David Peterson, who will be coming to campus to discuss the history of language creation and his own methods of 'conlanging'—or constructing languages—on Feb. 18 at 6 p.m. in the CASE Auditorium
Dothraki and High Valyrian, two languages created for the HBO fantasy television series Game of Thrones, helped draw a large community of captivated fans to the show’s mythical world, and now their creator will be speaking at an event at the University of Colorado Boulder.
The languages, based on George R.R. Martin’s fantasy series, were created by linguist David Peterson, who will be coming to campus to discuss the history of language creation and his own methods of “conlanging”—or constructing languages—on Feb. 18 at 6 p.m. in the CASE Auditorium.
Tickets for the event, which is co-sponsored by the CU Linguistics Club and the Department of Linguistics, are free and available on Eventbrite. A light reception will follow the talk.
“I think what's so cool about this event is that it will get the audience interested in a whole new area of knowledge,” said Delaney Deskin, a linguistics and political science undergraduate and president of the CU Linguistics Club.
On top of Dothraki and Valyrian, Peterson has created other “conlangs” for shows and movies like the Netflix film Bright, the CW series The 100 and Marvel’s Thor: The Dark World.
As such, Peterson is Hollywood’s go-to linguist for conlangs that bring a sense of reality to fictional worlds. While the art of conlanging has been around since series like Star Trek and J.R.R. Tolkien’s Lord of the Rings, Peterson’s work with Game of Thrones pushed the field of linguistics to the front of pop culture.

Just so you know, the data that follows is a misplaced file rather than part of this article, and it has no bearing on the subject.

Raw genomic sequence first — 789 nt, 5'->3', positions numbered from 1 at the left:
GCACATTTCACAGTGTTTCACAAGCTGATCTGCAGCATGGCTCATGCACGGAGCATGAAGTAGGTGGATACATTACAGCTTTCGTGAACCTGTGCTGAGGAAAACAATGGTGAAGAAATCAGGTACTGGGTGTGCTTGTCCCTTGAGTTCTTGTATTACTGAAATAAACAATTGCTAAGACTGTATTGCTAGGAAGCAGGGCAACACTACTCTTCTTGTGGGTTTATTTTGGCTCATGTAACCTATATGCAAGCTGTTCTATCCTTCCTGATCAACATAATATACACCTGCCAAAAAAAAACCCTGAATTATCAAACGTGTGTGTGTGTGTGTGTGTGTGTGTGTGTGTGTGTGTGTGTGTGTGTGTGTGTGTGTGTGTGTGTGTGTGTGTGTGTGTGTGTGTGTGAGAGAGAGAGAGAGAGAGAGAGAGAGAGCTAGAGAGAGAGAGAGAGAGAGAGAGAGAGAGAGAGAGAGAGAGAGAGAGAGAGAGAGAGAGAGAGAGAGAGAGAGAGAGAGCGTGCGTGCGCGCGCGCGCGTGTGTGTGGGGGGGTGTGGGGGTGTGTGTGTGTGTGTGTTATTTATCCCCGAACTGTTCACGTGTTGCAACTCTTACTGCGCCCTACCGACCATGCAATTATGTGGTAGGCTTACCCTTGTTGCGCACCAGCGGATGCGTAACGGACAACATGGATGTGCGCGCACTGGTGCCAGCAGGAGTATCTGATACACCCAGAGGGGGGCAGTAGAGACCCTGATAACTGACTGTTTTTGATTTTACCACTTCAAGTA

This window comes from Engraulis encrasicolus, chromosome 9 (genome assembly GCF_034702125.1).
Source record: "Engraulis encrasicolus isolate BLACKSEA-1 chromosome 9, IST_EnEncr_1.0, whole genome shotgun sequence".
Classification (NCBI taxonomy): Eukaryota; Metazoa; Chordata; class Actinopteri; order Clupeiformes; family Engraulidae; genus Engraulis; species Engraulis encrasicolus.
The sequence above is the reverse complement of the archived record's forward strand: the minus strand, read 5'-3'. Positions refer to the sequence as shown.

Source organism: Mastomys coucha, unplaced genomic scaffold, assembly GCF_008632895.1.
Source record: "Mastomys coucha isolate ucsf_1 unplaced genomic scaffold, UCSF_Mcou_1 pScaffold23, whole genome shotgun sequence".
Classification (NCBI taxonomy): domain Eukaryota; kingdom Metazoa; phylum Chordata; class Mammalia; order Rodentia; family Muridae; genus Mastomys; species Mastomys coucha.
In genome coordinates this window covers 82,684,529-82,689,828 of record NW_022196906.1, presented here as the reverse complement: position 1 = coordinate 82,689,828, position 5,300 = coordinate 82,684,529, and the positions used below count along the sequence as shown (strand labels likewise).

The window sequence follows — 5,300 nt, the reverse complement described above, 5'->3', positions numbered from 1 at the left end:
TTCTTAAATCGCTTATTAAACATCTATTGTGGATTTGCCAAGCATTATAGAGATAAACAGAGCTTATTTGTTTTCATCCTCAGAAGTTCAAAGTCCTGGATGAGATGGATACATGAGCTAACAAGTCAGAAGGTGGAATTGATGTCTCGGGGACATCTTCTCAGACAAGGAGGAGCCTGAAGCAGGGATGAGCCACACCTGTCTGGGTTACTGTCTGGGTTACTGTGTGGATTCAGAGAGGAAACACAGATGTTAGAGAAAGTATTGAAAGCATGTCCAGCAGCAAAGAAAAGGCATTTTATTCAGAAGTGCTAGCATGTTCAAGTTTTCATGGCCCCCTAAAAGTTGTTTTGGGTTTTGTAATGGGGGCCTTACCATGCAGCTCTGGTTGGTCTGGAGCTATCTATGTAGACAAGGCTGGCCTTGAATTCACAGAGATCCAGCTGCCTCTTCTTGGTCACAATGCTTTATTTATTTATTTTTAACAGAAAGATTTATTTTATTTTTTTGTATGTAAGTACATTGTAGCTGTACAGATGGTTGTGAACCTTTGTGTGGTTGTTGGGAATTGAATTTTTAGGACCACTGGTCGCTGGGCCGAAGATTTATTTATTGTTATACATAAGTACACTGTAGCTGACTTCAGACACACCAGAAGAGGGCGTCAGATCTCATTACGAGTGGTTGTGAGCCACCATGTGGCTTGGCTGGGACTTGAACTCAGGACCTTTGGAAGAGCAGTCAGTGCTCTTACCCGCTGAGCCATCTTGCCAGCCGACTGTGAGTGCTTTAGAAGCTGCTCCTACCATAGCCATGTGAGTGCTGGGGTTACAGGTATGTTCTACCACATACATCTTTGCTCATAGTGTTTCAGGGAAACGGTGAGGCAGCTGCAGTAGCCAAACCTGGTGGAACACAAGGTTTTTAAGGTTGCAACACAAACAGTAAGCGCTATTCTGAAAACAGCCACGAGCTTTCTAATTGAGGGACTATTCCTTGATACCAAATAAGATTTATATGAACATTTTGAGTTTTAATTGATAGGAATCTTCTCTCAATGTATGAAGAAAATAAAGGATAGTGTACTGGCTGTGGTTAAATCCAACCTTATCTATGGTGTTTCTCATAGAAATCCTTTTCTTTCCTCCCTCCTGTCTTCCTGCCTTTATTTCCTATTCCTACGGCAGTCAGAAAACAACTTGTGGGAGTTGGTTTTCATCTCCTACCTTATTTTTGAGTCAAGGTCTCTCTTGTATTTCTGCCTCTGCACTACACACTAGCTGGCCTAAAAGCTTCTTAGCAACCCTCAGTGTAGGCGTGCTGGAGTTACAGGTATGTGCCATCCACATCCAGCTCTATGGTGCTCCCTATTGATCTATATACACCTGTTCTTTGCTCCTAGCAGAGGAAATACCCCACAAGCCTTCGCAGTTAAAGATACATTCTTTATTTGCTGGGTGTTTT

Though conlanging may seem like a simple compilation of random sounds, Deskin discusses, language creation mingles closely with the role of language in social dynamics in creating a sense of reality within a fictional society.
"Something that distresses me is that people see the title "conlanging" and limit themselves and think, 'Oh, well that's just made up,' when it's not,” Deskin explains. “It's another thing, and it's another tool in someone's arsenal to engage with their community and find common interests and stuff."
With the increasing emergence of conlangs in the entertainment industry, Deskin sees further emphasis on the field of linguistics’ interdisciplinary involvement in many aspects of society. As she studies both linguistics and political science, Deskin also tells of her department’s push for connecting linguistics with other fields of study and its emphasis on language’s “placement in the larger background of daily life.”
From the linguistic club, Deskin, vice president Lauren Nelsen, secretary Maisa Nanmari and treasurer Nadine Salvador came up with the idea of inviting Peterson to speak on the creation of language. They collaborated with Professor Laura Michaelis and Cynthia Clark of the Department of Linguistics to bring him to campus.
Deskin hopes that this event is a fun way to introduce the larger campus community to linguistics through pop culture. With the notion that language is not isolated from society, she hopes people will further learn more about language through its connection to other fields “outside of the vacuum.”
“I think it's really powerful for someone to actually think about what is the society and the dynamics I'm creating, and how does language play into that? Because language isn't isolated from the rest of society.”